Saturday, 8 March 2014

Young At Heart

I never realised before how lucky I was.

Because I’ve known I was gay for a really long time.

As in... a really long time.

For example, when I was 8 my parents let me and my siblings share a laptop, I would look up naked lady pics and when my parents checked the internet history, my brother got blamed.
 

 Sorry brother.

Or when I found my Dad’s porn stash and wasn’t grossed out, just really interested.

I’ve kept diaries in one form or another since I was about 10, and I vividly remember writing in one that I thought I was strange because I didn’t like boys like my friends did.
 

I’d known for a long time I was gay, but had no name to put to it or even realise there were other people like me. I just thought I was a bit of a weirdo. When you’re little, you think you’re the first person to discover homosexuality. The only gay in the world.

I accepted I was gay when I was about 15 and my boyfriend dumped me because I wouldn’t shag him (a reasonable reason for a 17 year old lad). And I didn’t start coming out until 2 years later, when I was sure of myself and more importantly, not living at home so I wouldn’t have to deal with my Mother’s wrath every day.


Now, I absolutely adore the LGBT community. I’m constantly amazed by the power of it. I was in a foreign country where I didn’t wholly speak the language and I immediately could find a group of awesome people who accepted me and helped me expand my gay German lingo.
 

But what I’ve noticed over here in Germany, is that all my gay friends seem to have come out very late, or in fact, still haven’t come out at all.

At 28, my friend J is doing her nut trying to work out how to tell her parents she’s gay, and was horrified when I suggested they might already have an inkling, being that she’s 28 and has never shown even the slightest interest in boys.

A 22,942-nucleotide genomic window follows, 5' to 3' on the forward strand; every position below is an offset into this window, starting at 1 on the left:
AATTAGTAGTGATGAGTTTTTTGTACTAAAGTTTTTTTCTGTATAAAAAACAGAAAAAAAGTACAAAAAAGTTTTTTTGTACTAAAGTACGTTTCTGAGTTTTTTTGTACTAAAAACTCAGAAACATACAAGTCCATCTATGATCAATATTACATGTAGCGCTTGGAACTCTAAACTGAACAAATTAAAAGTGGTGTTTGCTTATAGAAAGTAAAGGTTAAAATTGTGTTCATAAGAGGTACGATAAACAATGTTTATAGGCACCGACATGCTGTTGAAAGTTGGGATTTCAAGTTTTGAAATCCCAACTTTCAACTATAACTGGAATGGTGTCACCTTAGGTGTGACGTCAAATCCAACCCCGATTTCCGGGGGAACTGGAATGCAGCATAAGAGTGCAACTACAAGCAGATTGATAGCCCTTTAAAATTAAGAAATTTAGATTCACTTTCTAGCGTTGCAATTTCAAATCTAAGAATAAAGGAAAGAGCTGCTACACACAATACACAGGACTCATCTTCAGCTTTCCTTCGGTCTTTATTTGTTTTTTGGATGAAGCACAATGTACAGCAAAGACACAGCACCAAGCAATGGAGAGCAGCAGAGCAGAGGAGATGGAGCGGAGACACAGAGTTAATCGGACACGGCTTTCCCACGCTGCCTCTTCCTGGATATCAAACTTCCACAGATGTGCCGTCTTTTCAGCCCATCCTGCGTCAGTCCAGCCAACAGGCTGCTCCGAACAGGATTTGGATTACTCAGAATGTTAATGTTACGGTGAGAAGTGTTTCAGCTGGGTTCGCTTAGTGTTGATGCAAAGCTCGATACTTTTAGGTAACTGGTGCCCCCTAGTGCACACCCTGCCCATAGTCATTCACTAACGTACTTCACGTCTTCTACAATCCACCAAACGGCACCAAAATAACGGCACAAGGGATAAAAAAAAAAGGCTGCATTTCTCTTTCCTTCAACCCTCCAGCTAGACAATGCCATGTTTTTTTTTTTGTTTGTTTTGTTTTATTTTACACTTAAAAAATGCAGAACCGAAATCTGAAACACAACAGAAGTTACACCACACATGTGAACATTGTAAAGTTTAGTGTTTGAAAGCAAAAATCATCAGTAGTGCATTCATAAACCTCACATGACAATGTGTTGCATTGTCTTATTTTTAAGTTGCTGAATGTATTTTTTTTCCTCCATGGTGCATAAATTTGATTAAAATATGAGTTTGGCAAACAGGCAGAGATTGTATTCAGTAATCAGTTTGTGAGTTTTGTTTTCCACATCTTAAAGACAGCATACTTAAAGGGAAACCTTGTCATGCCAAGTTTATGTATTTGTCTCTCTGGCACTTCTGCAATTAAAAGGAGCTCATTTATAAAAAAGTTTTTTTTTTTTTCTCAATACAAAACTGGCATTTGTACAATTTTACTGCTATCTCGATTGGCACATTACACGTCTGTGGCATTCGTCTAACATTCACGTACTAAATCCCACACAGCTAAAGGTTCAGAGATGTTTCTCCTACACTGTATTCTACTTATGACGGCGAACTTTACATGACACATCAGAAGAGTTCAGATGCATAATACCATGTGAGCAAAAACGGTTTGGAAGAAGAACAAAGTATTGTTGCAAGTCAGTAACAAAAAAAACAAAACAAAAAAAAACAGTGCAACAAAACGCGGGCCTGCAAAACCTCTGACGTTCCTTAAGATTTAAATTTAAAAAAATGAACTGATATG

Another friend, who’s 29, was telling me how nerve wracking it was introducing her girlfriend to her Dad over Christmas, because she only came out in November.

Then of course there is my friend Russia, who is out to me and about 2 other friends and swings between being fiercely proud and deeply ashamed of who she is.
 


So I’m feeling pretty lucky.

Lucky that I’ve known who I am for a long time. Lucky that I lived in a country that (on the whole) is pretty accepting of gays, and lucky that my siblings were awesome about the whole thing.

One sibling didn’t care. One thought it was hilarious. And one was really weird around me for 6 months or so and then worked out nothing had changed.
 

But Germany has an entirely different way of going about further education. In England, you can leave Uni and be in full time employment with a bachelor’s degree by the time you’re 21.

In Germany, pretty much everyone takes a gap year or 2 after their exams at 18. Then University takes 4 years, then once more, pretty much everyone takes some kind of further education like a Masters and then a PhD. So a lot of people are 26 and coming out of Uni to look for a job.


Now, I did a lot of my “growing up” in Uni. I learnt a lot about myself and matured a whole heap. And all that was squished into 3 little years.

(I did no growing up in my gap year. I may have even regressed a little. It’s amazing how whorish it was working at a Catholic youth camp for a year.)
 

So now I’m this weird little English girl in Germany who’s about 5 years younger than all her friends but also been out for 5 times longer. They ask a lot of questions. And they’re questions that I can only give anecdotal answers too, because that’s all I have.
 

Which I’m sure is very interesting, but also entirely unhelpful.

So to all those people out there biding their time to come out; if you want to wait, then wait. But know that there will never be a "good" time for it.

It will always be awkward.

But not as awkward as it would be if I ever told my Brother that it was my fault that he was banned from the computer for 6 months for getting viruses on the laptop from nudey sites.
...That’ll just stay our little secret.

-T

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